The PiBox is a small personal server powered by a Raspberry Pi CM4. It comes in a nice enclosure which has a fan, an LCD screen, and has two bays for SATA SSDs. KubeSail, the company behind it, offers backup storage and proxy traffic as a service. They also support a bunch of templates for easily self hosting apps like Jellyfin or NextCloud.

But, since I'm already very comfortable with NixOS and deploy a bunch of custom workloads with it, I wanted to try using it instead of the OS that ships with the PiBox.

Here's how I went about it, and how you can too!

Preparing the CM4 for boot

Although the CM4 (technically) supports booting from a variety of different targets besides its EEPROM (like an NVMe drive, a USB stick, and even the network!), it doesn't actually support booting from a SATA drive. I guess most people either boot from a USB drive or go all in with an NVMe drive, so for whatever reason direct boot from SATA was never designed into the firmware. The good thing is we can still boot from the EEPROM itself but keep the OS and all other data on the SSD drive, so that's what we'll do here.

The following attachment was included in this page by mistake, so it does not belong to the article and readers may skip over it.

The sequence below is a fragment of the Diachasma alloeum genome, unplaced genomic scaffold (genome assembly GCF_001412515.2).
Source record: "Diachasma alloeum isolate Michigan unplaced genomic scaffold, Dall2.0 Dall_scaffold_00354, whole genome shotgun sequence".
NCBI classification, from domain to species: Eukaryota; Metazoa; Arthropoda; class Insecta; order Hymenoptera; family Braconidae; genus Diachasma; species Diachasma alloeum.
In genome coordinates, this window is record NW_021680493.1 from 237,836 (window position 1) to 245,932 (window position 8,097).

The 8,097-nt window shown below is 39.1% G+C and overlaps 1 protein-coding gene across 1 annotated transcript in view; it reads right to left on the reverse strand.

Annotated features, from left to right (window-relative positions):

The first step is to optionally update the board's firmware and change the boot order. The default configuration tries a whole bunch of boot options which likely will never be used which means it takes it a while to actually boot.

We'll start by opening up the PiBox and carefully separating the carrier board from the backplane, then flip the "boot mode" switch to rpiboot and connect the board with a USB-C cable to a PC. To change the boot config we'll need to use the raspberrypi usbboot toolkit:

git clone ~/usbboot
cd ~/usbboot/recovery

# Edit the `boot.conf` file and set the `BOOT_ORDER` variable
# I noticed that if the "SD" (same as the EEPROM on CM4) option (1) is set to
# run first the board doesn't actually boot from it but tries everything else
# first. Maybe there's some kind of delay the hardware needs to warm up but I
# found if I set `BOOT_ORDER=0xf514` then things work pretty smoothly. This
# configuration basically tries things in the following order: